The internal condom is fitted inside the vagina prior to intercourse and come in various sizes. They are most often made of nitrile, but polyurethane is relatively common as well. They are more expensive than external condoms and harder to find for purchase, but many say they prefer them to external condoms, especially in cases where external condoms, even larger sized ones, have been reported to be uncomfortable or too tight around the penis. There is also less variety with internal condoms than there is with external ones.
Internal condoms are slightly less effective at preventing pregnancy and STD/STI transmission, but are still highly effective with perfect use every time. Some say that transmission of HSV is less likely when using an internal condom rather than an external one, because of the larger area covered, however, there is no official research on the subject. (Effectiveness with perfect use: 95%. With typical use: 79%.)
- Dental Dams
Dental dams can be placed over the vulva or the anus before cunnilingus or anilingus to protect against oral transmission of STDs. It may seem like an obvious piece of advice, but only one side of the dental dam should come in contact with your mouth. Flipping the dental dam over exposes you to the bacteria that you were likely trying to avoid to begin with. You can use lube with a dental dam to make it more comfortable for your partner, or to make it taste a little better. If you are using a latex dam, though, be sure to use a water-based lube, because oil-based lubes can weaken the latex.
Dental dams are often made of latex, but for those with latex allergies, dental dams made of silicone are available.
If you don’t have a dental dam, you can make one out of a condom (internal or external, both work) by cutting the end/s off and cutting down the side so that you have a rectangular piece, which can then be used exactly as a dental dam. You can also use non-microwaveable Saran wrap, but be sure that it is non-microwaveable, as microwaveable Saran wrap has pores which allow it to be microwaved, but are larger, and can allow some pathogens through.
There has been debate over whether or not using medical gloves (made of latex, vinyl, nitrile, or perhaps other materials) while fingering someone, vaginally or anally, is necessary in all cases. However, it is strongly advised that one wear a glove while performing manual sex if they have any cuts or hangnails on their fingers or hand, to prevent infections and the transmission of harmful bacteria.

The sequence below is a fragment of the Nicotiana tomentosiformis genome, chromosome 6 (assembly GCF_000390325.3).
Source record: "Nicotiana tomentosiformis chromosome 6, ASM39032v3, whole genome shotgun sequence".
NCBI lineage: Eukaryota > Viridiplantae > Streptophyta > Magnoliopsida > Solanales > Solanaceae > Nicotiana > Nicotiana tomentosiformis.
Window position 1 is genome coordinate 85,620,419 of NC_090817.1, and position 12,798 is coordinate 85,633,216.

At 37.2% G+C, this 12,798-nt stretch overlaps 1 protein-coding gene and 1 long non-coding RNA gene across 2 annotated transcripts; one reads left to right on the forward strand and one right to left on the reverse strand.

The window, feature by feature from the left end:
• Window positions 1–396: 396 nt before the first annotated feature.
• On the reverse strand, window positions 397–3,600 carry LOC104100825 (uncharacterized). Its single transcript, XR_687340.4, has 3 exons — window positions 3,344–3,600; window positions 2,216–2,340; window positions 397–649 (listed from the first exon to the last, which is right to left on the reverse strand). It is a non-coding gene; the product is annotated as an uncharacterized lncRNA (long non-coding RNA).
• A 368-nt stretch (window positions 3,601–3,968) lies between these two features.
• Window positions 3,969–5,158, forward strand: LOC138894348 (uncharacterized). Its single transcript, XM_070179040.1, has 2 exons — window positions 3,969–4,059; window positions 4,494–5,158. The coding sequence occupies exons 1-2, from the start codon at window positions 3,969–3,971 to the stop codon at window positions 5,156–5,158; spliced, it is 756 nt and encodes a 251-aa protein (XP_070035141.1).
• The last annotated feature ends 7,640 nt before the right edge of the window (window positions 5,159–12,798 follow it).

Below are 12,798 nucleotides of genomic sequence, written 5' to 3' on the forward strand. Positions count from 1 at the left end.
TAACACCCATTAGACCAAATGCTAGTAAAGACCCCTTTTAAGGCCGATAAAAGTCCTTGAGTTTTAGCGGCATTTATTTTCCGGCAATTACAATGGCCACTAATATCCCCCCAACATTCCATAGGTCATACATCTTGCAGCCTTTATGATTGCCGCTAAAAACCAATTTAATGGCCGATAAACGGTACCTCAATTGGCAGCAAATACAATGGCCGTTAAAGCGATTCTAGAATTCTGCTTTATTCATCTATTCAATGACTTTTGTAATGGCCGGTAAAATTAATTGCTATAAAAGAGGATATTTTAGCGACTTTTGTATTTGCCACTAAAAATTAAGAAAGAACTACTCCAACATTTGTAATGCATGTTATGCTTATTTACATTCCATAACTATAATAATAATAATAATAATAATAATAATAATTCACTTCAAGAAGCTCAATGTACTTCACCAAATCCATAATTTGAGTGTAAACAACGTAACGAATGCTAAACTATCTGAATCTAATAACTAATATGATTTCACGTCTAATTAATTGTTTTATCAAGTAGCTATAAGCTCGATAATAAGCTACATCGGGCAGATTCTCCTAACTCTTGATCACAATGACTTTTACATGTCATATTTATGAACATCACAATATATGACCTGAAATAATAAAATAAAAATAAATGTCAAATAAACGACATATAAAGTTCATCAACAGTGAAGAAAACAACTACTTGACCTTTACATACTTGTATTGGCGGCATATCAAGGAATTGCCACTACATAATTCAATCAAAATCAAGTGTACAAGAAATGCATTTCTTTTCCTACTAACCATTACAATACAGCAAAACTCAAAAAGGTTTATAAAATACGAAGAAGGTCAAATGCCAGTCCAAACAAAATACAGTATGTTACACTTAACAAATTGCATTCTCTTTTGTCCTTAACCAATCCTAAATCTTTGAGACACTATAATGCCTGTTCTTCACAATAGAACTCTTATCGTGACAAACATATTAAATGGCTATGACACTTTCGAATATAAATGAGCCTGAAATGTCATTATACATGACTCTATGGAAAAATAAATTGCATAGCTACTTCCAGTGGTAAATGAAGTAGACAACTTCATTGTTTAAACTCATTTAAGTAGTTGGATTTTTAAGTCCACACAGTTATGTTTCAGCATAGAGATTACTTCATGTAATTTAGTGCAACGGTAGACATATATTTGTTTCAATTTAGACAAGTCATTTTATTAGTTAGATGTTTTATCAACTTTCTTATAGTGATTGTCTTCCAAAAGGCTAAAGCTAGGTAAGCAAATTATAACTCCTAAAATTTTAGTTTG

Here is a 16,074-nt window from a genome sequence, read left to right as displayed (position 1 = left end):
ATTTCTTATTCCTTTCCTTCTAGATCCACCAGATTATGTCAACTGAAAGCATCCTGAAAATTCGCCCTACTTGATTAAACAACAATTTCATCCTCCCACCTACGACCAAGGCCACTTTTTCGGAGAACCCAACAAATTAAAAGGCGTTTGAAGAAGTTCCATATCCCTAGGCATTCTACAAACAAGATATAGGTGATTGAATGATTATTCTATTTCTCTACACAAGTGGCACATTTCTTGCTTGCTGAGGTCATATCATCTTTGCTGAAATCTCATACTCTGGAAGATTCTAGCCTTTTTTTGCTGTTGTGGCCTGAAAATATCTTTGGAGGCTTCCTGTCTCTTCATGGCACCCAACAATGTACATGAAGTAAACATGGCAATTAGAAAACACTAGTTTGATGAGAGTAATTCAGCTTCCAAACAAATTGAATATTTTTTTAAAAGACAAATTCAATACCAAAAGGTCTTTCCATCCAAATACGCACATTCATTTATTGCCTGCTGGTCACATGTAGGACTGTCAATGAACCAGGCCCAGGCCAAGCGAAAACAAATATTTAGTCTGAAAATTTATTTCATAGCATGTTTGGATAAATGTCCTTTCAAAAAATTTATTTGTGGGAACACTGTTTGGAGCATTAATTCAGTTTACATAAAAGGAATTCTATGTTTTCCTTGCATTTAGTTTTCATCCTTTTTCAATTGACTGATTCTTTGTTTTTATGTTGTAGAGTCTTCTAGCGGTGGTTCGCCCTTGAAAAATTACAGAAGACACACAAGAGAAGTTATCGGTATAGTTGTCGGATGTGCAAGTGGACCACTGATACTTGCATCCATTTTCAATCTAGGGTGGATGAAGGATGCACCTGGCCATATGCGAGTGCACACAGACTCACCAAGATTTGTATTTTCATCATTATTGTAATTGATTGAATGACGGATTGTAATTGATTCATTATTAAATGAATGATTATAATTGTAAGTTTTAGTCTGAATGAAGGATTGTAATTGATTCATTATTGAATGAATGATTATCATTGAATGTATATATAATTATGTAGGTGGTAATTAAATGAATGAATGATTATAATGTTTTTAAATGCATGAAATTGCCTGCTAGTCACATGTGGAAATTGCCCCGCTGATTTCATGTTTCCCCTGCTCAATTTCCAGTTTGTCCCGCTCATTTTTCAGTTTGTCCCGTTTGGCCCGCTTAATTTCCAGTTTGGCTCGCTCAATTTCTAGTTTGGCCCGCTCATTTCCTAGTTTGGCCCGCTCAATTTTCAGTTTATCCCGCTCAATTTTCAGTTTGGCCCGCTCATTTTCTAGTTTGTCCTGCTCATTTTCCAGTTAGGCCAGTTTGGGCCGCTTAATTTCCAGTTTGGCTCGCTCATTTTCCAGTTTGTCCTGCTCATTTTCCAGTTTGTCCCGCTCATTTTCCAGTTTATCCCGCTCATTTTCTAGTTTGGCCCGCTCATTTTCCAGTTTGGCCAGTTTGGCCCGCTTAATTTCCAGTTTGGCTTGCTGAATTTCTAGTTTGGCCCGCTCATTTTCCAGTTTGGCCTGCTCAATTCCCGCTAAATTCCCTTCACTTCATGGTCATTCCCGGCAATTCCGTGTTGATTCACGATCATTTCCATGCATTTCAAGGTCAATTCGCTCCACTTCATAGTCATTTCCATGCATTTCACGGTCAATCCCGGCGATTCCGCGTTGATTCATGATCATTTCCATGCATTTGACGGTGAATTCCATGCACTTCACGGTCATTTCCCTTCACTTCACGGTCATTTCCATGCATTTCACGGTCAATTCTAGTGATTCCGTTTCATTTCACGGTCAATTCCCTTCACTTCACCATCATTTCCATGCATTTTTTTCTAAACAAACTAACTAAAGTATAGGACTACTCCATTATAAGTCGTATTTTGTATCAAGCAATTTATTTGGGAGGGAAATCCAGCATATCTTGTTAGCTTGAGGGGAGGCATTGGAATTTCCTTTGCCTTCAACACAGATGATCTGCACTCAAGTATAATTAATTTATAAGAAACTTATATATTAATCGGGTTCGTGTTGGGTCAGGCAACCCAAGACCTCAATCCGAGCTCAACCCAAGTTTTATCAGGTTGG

It is possible, however, that invisible cuts may be present on the hand and could allow pathogens to enter the bloodstream, so especially if you are unsure if your sexual partner has any blood-transmittable STD or STI, use a glove when performing manual sex at all times possible.
Yvonne, CSPH Social Media Intern Summer 2012
[Part of our weekly Sex Positive Saturday series! Visit http://thecsph.tumblr.com for more, or to submit your own definitions.]
For our first proper original post here at Fuck Yeah, Sex Positivity, we’ll touch on an appropriate topic: the first time you have sex.
Making your sexual debut - or as some like to call it, “losing your virginity,” can be an important event in one’s life, and it can also be confusing, nervewracking, exciting, or any combination thereof.
When having sex for the first time, there are a few things to consider and remember.
Are you doing this because you want to?
You should be sure that you’re not being pressured to have sex if you feel you don’t want to or aren’t ready. Being unsure or nervous is okay and even normal, but you should be sure that you’re doing this for you, even if you are a little unsure if it’s right! If you start, and feel that you want to stop, it is okay to stop and try again at a later point, if you want to. Be sure that your partner is responsive to your wishes and that you are communicating with them your feelings about the situation.
Communication is key.